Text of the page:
Tuesday, September 29, 2015

Sean Kelly

Blindspot 2015: 40 Years of TIFF: Hotel Rwanda

The People's Choice Award for the 2004 Toronto International Film Festival went to Terry George's drama Hotel Rwanda. The film went on to be nominated for three Academy Awards, including Best Actor for Don Cheadle, Best Supporting Actress for Sophie Okonedo, and Best Original Screenplay.

Taking place under the backdrop of the 1994 Rwandan genocide, Hotel Rwanda tells the story of hotel manager Paul Rusesabagina (Cheadle). As the Hutu majority began a mass slaughter of the Tutsi, Paul and his family takes refuge in the Hôtel des Mille Collines. When more Tutsi refuges begin arriving at the hotel, Paul does everything he can to protect them from the genocide.

A very easy description of Hotel Rwanda is that it is a more or less a Rwandan Schindler's List. Hotel manager Paul Rusesabagina risks everything to protect as many refuges as possible during this horrible genocide, which left about a million Rwandans dead. The film delves a little bit into the feud between  Hutu and Tutsi peoples, which lead to the genocide. This includes a recurring propaganda radio broadcast, which describes the minority Tutsi as cockroaches that need to be exterminated.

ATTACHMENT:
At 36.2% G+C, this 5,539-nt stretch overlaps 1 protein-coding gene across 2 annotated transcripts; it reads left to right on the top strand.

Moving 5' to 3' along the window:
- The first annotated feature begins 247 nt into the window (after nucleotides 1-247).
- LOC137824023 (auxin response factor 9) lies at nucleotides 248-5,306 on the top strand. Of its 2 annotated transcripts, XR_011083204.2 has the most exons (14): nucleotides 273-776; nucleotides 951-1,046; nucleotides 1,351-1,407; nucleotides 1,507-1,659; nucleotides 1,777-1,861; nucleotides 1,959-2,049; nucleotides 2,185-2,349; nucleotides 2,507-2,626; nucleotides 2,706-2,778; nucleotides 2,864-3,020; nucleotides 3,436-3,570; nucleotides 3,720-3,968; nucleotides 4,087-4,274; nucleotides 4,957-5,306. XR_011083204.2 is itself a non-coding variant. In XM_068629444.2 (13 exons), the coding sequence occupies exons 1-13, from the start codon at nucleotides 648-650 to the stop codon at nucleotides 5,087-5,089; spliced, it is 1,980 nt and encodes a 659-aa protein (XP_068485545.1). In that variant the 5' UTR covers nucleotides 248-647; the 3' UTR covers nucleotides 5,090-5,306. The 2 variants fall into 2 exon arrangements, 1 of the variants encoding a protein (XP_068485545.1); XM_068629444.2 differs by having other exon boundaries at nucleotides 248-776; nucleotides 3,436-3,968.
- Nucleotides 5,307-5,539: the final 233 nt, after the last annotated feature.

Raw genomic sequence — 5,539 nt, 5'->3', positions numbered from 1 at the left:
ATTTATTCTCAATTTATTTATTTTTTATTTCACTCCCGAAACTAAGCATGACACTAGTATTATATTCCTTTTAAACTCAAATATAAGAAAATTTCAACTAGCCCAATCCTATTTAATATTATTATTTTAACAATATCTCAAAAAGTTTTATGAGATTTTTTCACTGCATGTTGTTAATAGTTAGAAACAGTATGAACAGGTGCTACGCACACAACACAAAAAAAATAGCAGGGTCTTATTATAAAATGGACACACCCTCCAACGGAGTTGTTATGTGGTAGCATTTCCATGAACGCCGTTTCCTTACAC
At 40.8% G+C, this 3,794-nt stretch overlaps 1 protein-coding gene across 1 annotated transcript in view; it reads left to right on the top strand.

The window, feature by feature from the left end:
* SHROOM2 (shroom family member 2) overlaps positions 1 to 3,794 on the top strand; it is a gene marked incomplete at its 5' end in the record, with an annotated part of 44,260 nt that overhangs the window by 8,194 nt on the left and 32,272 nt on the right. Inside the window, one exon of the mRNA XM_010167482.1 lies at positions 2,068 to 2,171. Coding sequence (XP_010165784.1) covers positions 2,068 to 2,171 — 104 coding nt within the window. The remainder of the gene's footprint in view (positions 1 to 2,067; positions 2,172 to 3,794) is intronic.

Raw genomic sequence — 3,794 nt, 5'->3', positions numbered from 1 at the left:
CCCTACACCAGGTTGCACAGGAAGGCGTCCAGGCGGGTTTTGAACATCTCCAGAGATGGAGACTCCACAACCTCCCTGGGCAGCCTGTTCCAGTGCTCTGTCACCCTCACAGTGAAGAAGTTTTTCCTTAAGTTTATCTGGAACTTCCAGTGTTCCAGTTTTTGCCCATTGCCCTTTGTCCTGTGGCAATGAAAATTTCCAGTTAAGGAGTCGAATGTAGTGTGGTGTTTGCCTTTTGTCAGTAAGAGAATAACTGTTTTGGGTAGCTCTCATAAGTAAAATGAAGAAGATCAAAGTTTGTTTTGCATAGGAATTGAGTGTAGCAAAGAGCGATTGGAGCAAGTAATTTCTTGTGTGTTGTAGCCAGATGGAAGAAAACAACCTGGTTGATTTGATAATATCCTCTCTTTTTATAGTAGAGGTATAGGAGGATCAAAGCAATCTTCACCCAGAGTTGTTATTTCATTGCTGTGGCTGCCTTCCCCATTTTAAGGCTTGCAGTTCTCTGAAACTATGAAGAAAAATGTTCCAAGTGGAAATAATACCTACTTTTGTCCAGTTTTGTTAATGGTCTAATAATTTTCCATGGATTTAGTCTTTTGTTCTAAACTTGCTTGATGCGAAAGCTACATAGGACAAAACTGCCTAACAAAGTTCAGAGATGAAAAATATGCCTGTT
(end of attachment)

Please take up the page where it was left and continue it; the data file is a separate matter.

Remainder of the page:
One thing I noticed immediately about Hotel Rwanda is that it has a very upbeat opening. I suppose this is a way to lure viewers in with a false security, before the atrocities of the genocide begin. Hotel Rwanda opts to keep the slaughter itself off-camera for the most part, even though there is glimpses through news footage and a scene where Paul comes across a road full of thousands of dead bodies.

Hotel Rwanda is built nearly entirely upon the performance of Don Cheadle as Paul Rusesabagina, who does everything that he can to protect his family and other refuges at the hotel. The film also features Nick Nolte as the UN Peacekeeper helping to protect the hotel, even though he is not allowed to directly intervene in the genocide. There is also a brief appearance in the first half of the film by Joaquin Phoenix as a news cameraman, who is one of the first to capture footage of the genocide.

Hotel Rwanda is a solid drama about this horrible moment in history. I am surprised that the film didn't get more awards attention that year, with it only getting nomination for the performances and screenplay. I would expect that if Hotel Rwanda was released today it would likely be included in the larger pool of Best Picture nominees.

 ★ ★ ★ ★ | LIKED IT 

Sean Kelly

About Sean Kelly -

Sean Patrick Kelly is a self-described über-geek, who has been an avid film lover for all his life. He graduated from York University in 2010 with an honours B.A. in Cinema and Media Studies and he likes to believe he knows what he’s talking about when he writes about film (despite occasionally going on pointless rants).